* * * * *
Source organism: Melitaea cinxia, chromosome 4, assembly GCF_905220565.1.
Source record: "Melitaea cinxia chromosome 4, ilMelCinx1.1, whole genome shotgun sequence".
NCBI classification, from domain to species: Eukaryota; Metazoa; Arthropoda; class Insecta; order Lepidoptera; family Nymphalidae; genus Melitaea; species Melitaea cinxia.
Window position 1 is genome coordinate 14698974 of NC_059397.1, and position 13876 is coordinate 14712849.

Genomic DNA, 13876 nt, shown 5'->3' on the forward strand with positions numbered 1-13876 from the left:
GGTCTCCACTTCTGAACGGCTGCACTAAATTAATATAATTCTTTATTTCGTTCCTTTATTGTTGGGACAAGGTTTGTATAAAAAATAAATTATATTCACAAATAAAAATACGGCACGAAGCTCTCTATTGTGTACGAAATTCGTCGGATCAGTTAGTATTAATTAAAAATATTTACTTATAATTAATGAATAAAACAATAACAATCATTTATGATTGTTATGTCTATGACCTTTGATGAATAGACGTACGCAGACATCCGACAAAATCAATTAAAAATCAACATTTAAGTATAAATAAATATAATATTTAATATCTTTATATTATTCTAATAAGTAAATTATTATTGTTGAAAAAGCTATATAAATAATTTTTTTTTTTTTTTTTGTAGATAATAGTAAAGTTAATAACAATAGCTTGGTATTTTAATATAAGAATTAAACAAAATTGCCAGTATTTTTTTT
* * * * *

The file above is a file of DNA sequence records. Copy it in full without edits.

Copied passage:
Source organism: Melitaea cinxia, chromosome 4, assembly GCF_905220565.1.
Source record: "Melitaea cinxia chromosome 4, ilMelCinx1.1, whole genome shotgun sequence".
NCBI classification, from domain to species: Eukaryota; Metazoa; Arthropoda; class Insecta; order Lepidoptera; family Nymphalidae; genus Melitaea; species Melitaea cinxia.
Window position 1 is genome coordinate 14698974 of NC_059397.1, and position 13876 is coordinate 14712849.

Genomic DNA, 13876 nt, shown 5'->3' on the forward strand with positions numbered 1-13876 from the left:
GGTCTCCACTTCTGAACGGCTGCACTAAATTAATATAATTCTTTATTTCGTTCCTTTATTGTTGGGACAAGGTTTGTATAAAAAATAAATTATATTCACAAATAAAAATACGGCACGAAGCTCTCTATTGTGTACGAAATTCGTCGGATCAGTTAGTATTAATTAAAAATATTTACTTATAATTAATGAATAAAACAATAACAATCATTTATGATTGTTATGTCTATGACCTTTGATGAATAGACGTACGCAGACATCCGACAAAATCAATTAAAAATCAACATTTAAGTATAAATAAATATAATATTTAATATCTTTATATTATTCTAATAAGTAAATTATTATTGTTGAAAAAGCTATATAAATAATTTTTTTTTTTTTTTTTGTAGATAATAGTAAAGTTAATAACAATAGCTTGGTATTTTAATATAAGAATTAAACAAAATTGCCAGTATTTTTTTT